April 12, 2004 at 04:44 PM · Ryan, you might sneak a peek to Kansas City Strings.( I got my violin from there and I tell you what, it only gets better. There is a famous cast that has bought from there, including the concertmaster of the New York Philharmonic. If you are looking at something in the $10,000 range, they have it. Their Strad/Guaneri copies are almost the real thing. A person that bought one was touring in Europe, and in Hamburg, the conductor said, "Your Strad has a BRILLIANT sound!" Too bad it was a real Strad, but you get the picture. Hope that helps.

April 13, 2004 at 04:07 AM · Interesting feedback re: B & F..confirms what I and others had felt about them as well.

April 13, 2004 at 06:18 AM · Daisy - what's the word on B&Fusman? What I've heard betrays a pirhana -style pricing.

April 14, 2004 at 01:30 AM · Ryan,

I think that you will find that any of the big name houses will, of necessity, charge top dollar for their violins. They usually have higher overhead, more advertising, bigger staff and...some have to pay big payoffs to the teachers to "recommend" the violin. This practice is immoral and illegal, but unfortunately common.

If what you're looking for is a good playing violin under $10K, stick to the smaller shops or individual makers. There are folks like Paul Rieman in DeMoines,IA; Jay Rury in Dallas,TX; Jim Reck in Coralville, IA; John Sipe in Charlotte, NC; who are knowledgable, fair and above reproach.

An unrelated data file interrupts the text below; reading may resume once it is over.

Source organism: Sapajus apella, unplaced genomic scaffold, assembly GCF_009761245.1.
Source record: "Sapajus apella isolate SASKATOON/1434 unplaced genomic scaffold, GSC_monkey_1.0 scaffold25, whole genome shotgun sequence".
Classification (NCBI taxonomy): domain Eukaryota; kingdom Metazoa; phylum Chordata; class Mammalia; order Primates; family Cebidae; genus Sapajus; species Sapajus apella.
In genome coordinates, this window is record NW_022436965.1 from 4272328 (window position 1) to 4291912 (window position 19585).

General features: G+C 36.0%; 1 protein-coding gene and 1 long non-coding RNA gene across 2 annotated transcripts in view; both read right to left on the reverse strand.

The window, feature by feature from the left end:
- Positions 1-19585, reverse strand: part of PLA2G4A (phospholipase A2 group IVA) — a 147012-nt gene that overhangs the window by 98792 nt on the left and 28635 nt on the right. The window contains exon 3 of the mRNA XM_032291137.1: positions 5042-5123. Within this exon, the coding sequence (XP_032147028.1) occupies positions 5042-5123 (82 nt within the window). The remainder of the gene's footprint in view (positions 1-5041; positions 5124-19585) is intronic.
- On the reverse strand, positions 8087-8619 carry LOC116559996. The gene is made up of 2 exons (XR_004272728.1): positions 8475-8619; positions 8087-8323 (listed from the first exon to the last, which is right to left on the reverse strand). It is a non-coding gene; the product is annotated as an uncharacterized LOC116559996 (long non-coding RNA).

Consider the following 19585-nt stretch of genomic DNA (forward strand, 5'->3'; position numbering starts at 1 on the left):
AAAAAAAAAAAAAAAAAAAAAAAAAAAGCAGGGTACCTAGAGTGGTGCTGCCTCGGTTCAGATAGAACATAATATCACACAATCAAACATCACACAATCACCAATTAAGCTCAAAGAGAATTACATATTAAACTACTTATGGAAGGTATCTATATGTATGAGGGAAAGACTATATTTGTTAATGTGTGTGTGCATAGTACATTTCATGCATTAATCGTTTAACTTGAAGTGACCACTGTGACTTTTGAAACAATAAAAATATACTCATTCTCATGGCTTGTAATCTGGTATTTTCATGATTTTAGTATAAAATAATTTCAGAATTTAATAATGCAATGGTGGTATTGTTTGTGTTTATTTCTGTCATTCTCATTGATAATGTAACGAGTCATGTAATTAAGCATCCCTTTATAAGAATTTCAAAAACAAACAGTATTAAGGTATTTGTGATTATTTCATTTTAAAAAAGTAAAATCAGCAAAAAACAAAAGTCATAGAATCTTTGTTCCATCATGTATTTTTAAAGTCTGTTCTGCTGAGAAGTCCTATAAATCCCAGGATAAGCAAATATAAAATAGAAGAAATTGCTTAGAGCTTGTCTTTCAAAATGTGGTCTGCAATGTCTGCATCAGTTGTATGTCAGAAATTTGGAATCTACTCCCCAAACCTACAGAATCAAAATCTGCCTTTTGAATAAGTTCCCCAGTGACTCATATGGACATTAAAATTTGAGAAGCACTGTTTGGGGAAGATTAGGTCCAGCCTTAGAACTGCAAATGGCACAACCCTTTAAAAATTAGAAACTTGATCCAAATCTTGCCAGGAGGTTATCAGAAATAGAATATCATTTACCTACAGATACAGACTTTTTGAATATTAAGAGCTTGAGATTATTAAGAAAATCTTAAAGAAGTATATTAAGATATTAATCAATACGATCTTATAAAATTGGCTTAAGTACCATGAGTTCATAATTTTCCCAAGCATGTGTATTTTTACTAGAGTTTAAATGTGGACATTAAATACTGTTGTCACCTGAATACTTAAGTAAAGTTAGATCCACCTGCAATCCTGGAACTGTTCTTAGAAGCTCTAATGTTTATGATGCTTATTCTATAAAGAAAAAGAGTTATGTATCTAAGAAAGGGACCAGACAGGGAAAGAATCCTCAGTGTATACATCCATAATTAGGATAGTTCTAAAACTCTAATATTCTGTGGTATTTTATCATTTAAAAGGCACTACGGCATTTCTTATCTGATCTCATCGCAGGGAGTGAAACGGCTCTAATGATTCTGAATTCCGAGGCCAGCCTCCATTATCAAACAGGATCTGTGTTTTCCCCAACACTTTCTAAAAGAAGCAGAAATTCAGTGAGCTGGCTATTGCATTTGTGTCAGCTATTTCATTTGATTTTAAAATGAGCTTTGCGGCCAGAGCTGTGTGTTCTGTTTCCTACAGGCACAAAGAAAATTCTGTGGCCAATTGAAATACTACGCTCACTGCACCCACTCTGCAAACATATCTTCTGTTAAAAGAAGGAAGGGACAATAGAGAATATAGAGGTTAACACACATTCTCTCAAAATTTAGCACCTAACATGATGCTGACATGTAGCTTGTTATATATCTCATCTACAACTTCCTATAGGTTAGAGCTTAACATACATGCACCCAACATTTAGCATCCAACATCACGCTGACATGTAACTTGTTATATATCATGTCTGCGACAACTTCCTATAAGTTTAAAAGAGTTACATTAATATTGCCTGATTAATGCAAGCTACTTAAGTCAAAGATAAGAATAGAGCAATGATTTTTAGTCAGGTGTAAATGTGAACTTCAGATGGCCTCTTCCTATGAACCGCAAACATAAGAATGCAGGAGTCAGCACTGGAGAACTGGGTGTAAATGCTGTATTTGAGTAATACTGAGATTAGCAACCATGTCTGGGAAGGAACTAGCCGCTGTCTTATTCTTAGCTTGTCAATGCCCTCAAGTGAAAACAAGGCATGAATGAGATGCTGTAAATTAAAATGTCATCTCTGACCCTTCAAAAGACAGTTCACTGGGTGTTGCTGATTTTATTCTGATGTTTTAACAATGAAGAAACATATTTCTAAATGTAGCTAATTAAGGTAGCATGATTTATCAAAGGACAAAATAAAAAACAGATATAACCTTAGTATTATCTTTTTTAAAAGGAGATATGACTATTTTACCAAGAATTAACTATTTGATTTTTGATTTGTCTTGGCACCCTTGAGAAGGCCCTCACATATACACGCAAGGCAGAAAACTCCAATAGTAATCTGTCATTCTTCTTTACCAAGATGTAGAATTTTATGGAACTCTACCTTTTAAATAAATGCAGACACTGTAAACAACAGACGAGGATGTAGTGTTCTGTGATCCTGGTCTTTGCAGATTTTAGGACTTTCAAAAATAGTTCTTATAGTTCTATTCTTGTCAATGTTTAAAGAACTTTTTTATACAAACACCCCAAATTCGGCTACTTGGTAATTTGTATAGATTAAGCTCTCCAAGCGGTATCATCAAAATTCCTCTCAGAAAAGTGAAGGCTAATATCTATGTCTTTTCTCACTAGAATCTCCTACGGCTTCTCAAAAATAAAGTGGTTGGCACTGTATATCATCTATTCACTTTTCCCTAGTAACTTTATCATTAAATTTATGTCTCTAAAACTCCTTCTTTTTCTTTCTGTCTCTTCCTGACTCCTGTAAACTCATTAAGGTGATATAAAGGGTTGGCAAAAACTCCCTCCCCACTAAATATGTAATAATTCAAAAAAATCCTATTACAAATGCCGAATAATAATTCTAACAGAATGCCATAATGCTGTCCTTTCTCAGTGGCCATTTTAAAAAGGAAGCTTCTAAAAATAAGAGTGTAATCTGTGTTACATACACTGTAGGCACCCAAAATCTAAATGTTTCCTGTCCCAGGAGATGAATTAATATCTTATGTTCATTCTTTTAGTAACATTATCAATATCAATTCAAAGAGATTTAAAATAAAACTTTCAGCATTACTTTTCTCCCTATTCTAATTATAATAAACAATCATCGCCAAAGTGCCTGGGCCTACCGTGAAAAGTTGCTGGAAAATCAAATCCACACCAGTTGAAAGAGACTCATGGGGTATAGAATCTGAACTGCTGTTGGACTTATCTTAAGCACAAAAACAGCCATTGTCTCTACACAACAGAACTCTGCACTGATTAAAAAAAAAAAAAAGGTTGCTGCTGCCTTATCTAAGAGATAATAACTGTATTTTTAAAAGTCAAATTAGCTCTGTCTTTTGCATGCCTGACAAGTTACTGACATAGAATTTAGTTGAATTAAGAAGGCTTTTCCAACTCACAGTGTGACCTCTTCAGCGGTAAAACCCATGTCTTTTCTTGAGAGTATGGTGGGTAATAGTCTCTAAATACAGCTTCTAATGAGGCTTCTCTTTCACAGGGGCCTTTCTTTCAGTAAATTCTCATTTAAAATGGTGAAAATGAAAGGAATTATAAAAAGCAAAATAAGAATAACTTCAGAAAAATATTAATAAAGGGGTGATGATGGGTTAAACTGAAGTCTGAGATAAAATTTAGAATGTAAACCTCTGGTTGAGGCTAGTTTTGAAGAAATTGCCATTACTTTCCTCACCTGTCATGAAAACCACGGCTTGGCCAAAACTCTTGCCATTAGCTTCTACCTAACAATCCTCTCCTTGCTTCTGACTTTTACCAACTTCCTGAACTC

Dan Lawrence

P.S. guess I should suggest my shop in Kansas City, MO

April 13, 2004 at 10:37 PM · That was pretty slick Dan! lol..

Thomas, I only know about as much as what's been offered in this discussion about B&F, however I'm aware of a family with a fine instrument that were ready to sell it so that it could be played as it was meant to be and they sent it to B&F to be shown. There it sat, who knows how often it was even brought out. It was not a Strad, but a fine, well-maintained instrument played for years professionally. B&F seemed to be optimistic when the instrument first arrived that it would sell. The owner called B&F periodically to ask if there had been any interest, had it been shown, to how many people, etc. They were put off by the administrative person answering the phone or given the same blanket answers such as "It's just not in the price range that is being demanded currently". The owner finally decided it was time to look at other options, so they requested the instrument back. It came back alright..with a B&F bridge! That didn't sit well (Dan, is that typical for a violin house to do when they have an instrument in their inventory that they're showing for someone else?)